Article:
Dear Peyton,

When you think about a whale, you probably picture an enormous sea creature without legs. But what if I told you the first whale had four legs and could walk on land?

I talked about whales and other marine mammals with my friend Kevin Turner. He teaches marine biology at Washington State University.

He told me marine mammals have horizontal tails because they flex their bodies up and down to move. Fish flex their bodies side to side. Scientists think it has to do with the way different animals evolved.

“Life began in the oceans then wandered out onto land,” Turner said. “Then some organisms wandered back into the oceans and readapted to that aquatic environment. So, their evolutionary history of having lived on land comes with them.”

The marine mammals that moved back to the ocean full time include whales, dolphins, porpoises and sea cows—which are also called manatees and dugongs. Seals, sea lions and their relatives moved back to the ocean, too. They’re marine mammals that live on land some of the time.

More than 500 million years ago, fish evolved from worm-like ancestors. They wiggled side-to-side to get around. So, fish inherited strong side muscles and bodies that flex side-to-side. Eventually, they developed tail fins to help them move better.

But life took a wild turn for one group of ancient fish. Scientists estimate that about 400 million years ago, they began to evolve to live on land. They used strong, fleshy fins to walk. Over time, animals with stronger, more leg-like fins were able to survive better on land. They had babies with strong legs, too. That’s how you and I wound up with our strong legs.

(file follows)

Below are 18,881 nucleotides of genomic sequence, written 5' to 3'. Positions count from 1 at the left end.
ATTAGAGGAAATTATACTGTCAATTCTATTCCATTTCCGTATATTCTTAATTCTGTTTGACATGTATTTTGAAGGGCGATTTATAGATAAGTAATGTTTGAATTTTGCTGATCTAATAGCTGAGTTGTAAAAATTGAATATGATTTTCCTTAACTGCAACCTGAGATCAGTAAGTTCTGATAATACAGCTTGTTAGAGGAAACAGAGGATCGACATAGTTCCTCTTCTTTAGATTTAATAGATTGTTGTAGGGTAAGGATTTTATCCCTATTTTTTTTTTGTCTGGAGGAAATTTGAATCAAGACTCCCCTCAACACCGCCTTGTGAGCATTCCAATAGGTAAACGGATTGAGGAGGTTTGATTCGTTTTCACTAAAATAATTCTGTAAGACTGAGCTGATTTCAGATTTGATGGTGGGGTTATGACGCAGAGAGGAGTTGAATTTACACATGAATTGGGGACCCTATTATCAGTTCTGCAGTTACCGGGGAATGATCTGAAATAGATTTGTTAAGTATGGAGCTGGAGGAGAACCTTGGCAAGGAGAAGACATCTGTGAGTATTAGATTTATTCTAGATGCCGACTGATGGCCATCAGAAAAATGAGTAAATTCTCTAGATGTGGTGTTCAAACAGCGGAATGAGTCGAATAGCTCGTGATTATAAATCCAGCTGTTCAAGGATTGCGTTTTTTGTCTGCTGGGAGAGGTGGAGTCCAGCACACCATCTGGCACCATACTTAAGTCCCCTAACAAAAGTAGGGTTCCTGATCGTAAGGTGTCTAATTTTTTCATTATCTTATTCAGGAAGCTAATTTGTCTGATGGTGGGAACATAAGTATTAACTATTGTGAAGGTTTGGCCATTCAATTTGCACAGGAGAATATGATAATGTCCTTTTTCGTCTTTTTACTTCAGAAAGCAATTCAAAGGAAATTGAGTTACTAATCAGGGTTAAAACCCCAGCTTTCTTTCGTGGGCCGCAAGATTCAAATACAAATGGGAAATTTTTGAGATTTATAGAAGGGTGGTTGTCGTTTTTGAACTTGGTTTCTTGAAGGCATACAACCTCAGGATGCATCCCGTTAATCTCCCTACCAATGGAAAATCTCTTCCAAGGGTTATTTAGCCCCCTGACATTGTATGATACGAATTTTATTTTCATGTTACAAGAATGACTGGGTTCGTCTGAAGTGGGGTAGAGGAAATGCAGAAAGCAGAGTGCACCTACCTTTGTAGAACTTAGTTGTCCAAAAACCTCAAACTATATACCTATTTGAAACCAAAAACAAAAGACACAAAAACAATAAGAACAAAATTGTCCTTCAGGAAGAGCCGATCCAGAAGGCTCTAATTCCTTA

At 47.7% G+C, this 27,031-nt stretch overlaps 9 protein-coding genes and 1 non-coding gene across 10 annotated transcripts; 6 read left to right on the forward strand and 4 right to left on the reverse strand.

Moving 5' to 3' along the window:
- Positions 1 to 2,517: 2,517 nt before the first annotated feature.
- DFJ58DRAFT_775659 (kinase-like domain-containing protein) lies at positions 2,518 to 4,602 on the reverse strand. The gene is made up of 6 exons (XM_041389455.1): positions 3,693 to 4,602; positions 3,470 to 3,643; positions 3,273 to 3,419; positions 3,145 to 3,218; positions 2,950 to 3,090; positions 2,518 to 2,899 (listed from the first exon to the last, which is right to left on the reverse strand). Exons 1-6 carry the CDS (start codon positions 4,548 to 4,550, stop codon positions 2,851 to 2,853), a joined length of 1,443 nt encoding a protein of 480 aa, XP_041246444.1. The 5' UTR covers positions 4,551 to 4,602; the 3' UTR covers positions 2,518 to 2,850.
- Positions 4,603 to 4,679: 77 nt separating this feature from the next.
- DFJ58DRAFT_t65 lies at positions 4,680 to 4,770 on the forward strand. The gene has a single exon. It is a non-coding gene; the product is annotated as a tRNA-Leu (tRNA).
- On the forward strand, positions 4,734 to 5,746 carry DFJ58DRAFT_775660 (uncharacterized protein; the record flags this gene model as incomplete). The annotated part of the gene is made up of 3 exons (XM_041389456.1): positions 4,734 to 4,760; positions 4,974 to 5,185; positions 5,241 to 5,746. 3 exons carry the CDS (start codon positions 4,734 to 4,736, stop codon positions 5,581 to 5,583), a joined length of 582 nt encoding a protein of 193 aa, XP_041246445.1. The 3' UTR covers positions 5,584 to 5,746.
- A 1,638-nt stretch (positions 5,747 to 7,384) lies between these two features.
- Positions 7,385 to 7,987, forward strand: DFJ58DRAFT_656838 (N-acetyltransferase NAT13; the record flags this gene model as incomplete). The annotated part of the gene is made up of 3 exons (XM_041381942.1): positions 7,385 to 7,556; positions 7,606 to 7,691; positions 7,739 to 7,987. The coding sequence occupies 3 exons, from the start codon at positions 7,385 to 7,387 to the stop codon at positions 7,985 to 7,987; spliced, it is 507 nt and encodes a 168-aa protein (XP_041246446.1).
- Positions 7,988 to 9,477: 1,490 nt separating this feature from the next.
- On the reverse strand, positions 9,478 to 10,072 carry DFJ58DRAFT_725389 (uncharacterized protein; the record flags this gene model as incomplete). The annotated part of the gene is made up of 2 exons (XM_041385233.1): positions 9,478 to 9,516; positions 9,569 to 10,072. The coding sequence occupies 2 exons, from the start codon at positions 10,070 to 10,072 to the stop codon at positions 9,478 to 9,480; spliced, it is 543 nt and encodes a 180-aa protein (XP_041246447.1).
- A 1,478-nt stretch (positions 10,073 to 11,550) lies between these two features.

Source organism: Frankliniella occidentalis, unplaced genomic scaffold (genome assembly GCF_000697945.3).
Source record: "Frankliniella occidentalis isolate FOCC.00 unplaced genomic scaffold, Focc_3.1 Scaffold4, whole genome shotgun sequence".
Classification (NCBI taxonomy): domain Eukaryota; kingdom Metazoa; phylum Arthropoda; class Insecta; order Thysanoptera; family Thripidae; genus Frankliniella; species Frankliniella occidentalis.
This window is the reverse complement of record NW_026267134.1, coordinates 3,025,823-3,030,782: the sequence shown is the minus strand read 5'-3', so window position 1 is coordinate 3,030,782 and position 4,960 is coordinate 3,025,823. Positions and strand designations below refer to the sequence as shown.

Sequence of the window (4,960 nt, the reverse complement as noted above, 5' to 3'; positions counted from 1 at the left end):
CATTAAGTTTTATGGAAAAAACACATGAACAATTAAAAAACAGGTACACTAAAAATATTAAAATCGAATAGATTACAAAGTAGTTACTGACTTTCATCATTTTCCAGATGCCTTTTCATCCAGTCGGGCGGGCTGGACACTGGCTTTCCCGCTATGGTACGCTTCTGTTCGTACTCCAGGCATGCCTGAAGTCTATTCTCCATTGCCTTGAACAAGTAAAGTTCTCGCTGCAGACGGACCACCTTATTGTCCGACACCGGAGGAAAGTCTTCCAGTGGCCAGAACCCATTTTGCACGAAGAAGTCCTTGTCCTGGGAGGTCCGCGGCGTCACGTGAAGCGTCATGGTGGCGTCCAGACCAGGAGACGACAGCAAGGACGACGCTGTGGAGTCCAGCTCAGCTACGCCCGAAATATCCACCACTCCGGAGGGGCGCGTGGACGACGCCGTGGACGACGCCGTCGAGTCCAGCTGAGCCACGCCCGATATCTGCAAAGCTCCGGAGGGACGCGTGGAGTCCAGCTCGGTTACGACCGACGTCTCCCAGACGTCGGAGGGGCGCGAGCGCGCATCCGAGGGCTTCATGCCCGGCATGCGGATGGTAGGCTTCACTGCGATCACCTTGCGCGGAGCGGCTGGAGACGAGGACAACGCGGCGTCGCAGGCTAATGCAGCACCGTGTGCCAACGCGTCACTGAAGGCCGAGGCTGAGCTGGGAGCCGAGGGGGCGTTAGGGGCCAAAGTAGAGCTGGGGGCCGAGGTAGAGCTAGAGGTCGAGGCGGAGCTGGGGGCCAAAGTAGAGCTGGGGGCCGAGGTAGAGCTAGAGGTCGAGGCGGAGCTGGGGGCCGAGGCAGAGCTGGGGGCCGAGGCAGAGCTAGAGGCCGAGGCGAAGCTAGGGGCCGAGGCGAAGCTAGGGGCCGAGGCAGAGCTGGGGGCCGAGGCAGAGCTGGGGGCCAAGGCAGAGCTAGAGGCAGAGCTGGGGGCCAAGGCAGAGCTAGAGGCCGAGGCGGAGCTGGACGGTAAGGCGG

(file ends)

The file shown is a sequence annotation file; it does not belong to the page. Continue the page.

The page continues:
But legs are just part of what it takes to move on land. Think about how a cheetah runs. It bends its spine to stretch out its front legs and push the ground hard with its back legs. As it runs, its spine flexes up and down.

That’s how marine mammal spines move, too. When their ancestors returned to the ocean, marine mammals kept that motion.

Let’s look at whales for example.

About 50 million years ago, a land mammal called Pakicetus hunted in shallow waters. It had four legs and webbed feet. It had a long snout. It was about the size of a wolf.

A resin cast of a Pakicetus skeleton at the Canadian Museum of Nature, Photo: Kevin Guertin/Wiki

Even though it had legs, the bones in Pakicetus’ head were different from the head bones of land mammals. They were like the bones whales have in their heads today.

That’s because Pakicetus was the first whale.

Over about 10 million years, whales moved back to the water full time. Their front legs adapted into flippers. Their back legs disappeared. They developed a wide tail to swim faster and push up to the surface to breathe air.

“These organisms already had strong back and belly muscles to flex the spine while running,” Turner said. “So, when they start wandering back into the oceans, those are the muscles they had to work with.”

Other marine mammals have similar evolutionary histories. The cool thing about evolution is that sometimes an animal’s body tells the story of what life was like for the animal’s ancestors.

For marine mammals, it’s a whale of a tale.


Dr. Universe